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ARS Home » Plains Area » Brookings, South Dakota » Integrated Cropping Systems Research » Research » Publications at this Location » Publication #212343

Title: Ethanol processing coproducts - economics, impacts, sustainability

item Rosentrater, Kurt

Submitted to: Symposium Proceedings
Publication Type: Proceedings
Publication Acceptance Date: 11/15/2007
Publication Date: 4/11/2008
Citation: Rosentrater, K.A. 2008. Ethanol processing coproducts - economics, impacts, sustainability. Proceedings from National Agricultural Biotechnology Council's 19th Annual Conference, Brookings SD, May 22-24, 2007, pp.105-126.

Interpretive Summary:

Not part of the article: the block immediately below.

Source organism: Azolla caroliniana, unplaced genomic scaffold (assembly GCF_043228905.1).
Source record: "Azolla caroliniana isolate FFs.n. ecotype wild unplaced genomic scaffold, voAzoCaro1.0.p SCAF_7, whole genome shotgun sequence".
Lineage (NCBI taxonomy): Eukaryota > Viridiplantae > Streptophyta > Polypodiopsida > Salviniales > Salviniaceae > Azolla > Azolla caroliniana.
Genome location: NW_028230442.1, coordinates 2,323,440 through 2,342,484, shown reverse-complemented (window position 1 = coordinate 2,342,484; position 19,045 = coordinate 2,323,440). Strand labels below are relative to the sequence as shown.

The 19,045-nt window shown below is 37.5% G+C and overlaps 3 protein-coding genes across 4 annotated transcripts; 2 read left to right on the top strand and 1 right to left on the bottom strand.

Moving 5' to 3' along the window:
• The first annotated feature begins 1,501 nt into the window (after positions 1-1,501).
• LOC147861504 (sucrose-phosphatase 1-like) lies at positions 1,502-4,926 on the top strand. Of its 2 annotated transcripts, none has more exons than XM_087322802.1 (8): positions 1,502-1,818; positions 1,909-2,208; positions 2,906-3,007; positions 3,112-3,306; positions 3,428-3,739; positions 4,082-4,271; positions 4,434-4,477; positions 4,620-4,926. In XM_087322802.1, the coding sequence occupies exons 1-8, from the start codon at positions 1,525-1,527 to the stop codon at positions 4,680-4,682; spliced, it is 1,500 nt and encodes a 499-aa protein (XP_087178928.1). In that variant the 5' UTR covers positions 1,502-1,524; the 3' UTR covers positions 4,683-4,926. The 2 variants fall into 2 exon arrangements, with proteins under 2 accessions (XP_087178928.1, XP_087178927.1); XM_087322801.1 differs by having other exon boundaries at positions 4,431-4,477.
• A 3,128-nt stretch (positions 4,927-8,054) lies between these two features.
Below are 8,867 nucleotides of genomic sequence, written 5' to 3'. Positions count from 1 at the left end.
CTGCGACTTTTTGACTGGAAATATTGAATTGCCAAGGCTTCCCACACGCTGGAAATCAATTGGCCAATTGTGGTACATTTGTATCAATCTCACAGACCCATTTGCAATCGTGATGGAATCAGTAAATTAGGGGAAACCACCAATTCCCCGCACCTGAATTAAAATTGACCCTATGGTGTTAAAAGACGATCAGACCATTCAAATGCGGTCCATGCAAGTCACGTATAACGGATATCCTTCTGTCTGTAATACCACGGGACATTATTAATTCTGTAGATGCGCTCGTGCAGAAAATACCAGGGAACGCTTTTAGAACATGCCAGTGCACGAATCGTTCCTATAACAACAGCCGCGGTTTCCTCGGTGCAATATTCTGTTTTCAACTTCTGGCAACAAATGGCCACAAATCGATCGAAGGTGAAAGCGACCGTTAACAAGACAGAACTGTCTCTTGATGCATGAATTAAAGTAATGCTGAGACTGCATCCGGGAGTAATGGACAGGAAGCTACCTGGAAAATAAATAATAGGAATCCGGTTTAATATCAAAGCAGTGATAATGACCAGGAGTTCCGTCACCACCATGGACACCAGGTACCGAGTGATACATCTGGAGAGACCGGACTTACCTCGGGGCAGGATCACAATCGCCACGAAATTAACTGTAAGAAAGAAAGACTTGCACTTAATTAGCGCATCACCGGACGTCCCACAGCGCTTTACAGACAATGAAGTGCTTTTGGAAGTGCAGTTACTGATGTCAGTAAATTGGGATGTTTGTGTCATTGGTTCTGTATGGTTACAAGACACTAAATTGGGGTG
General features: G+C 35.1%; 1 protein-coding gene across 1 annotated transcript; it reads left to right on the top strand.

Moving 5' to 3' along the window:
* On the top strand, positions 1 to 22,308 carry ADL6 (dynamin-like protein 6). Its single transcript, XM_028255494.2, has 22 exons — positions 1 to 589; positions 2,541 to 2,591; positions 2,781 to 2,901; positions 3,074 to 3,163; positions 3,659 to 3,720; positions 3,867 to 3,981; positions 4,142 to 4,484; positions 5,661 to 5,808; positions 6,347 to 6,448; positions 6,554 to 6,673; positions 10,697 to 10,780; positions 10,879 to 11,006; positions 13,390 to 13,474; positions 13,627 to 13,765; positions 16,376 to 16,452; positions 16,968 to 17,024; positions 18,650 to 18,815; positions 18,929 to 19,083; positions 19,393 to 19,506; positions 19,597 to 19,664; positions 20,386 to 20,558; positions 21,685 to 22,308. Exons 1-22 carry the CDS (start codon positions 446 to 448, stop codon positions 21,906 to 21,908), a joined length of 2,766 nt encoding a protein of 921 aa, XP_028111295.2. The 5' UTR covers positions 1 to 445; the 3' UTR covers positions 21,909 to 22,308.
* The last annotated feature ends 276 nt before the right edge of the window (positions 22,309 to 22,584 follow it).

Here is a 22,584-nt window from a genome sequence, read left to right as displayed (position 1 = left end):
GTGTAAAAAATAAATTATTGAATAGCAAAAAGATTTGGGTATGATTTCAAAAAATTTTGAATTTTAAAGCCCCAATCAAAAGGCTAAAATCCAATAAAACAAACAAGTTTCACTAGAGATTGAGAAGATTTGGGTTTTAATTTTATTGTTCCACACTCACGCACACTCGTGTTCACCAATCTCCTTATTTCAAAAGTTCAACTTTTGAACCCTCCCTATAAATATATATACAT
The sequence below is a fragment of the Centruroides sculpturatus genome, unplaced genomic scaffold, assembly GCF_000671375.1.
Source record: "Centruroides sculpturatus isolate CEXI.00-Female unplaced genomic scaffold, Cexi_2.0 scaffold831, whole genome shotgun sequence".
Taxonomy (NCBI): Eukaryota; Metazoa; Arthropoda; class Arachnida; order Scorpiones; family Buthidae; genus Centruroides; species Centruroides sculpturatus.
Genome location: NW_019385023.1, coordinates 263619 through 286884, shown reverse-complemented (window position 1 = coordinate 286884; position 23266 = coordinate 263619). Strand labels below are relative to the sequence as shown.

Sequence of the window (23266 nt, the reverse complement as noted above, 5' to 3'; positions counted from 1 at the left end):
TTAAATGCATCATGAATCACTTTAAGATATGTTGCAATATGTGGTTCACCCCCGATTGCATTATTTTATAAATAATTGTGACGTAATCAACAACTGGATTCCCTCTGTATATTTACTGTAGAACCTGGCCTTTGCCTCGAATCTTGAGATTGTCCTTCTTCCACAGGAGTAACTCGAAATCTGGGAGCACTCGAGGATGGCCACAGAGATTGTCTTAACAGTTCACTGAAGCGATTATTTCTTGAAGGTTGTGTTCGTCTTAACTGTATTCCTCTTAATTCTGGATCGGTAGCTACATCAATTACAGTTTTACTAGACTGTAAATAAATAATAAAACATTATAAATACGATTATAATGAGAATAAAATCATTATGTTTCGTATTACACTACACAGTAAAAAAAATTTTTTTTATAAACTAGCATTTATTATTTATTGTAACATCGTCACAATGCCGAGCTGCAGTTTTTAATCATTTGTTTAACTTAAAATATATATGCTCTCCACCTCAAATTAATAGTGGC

Technical Abstract: The production of corn-based ethanol in the U.S. is dramatically increasing; as is the quantity of coproducts generated from this processing sector. These streams are primarily utilized as livestock feed, which is a route that provides ethanol processors with a substantial revenue source and significantly increases the profitability of the production process. With the construction of many new plants in recent years, it is imperative to augment current uses and to find new outlets for these materials, in order to maintain the economic viability of this industry. Known collectively as distillers grains, these process residuals have much potential for value-added processing and utilization in other sectors, but barriers currently exist. The goal of this article is to discuss five such constraints and opportunities: storability and handling, value-added livestock and other animal feed use, human food use, nontraditional processing into manufactured products, and potential use as sources of bioenergy. Addressing these issues will be essential to the growth of the industry, both in terms of developing new and refined methods for storing and handling these materials, and in identifying and developing new market opportunities for these coproduct materials. Ultimately, alleviating these constraints and pursuing these new possibilities will improve manufacturing economics and can augment the viability of the corn-based fuel ethanol industry.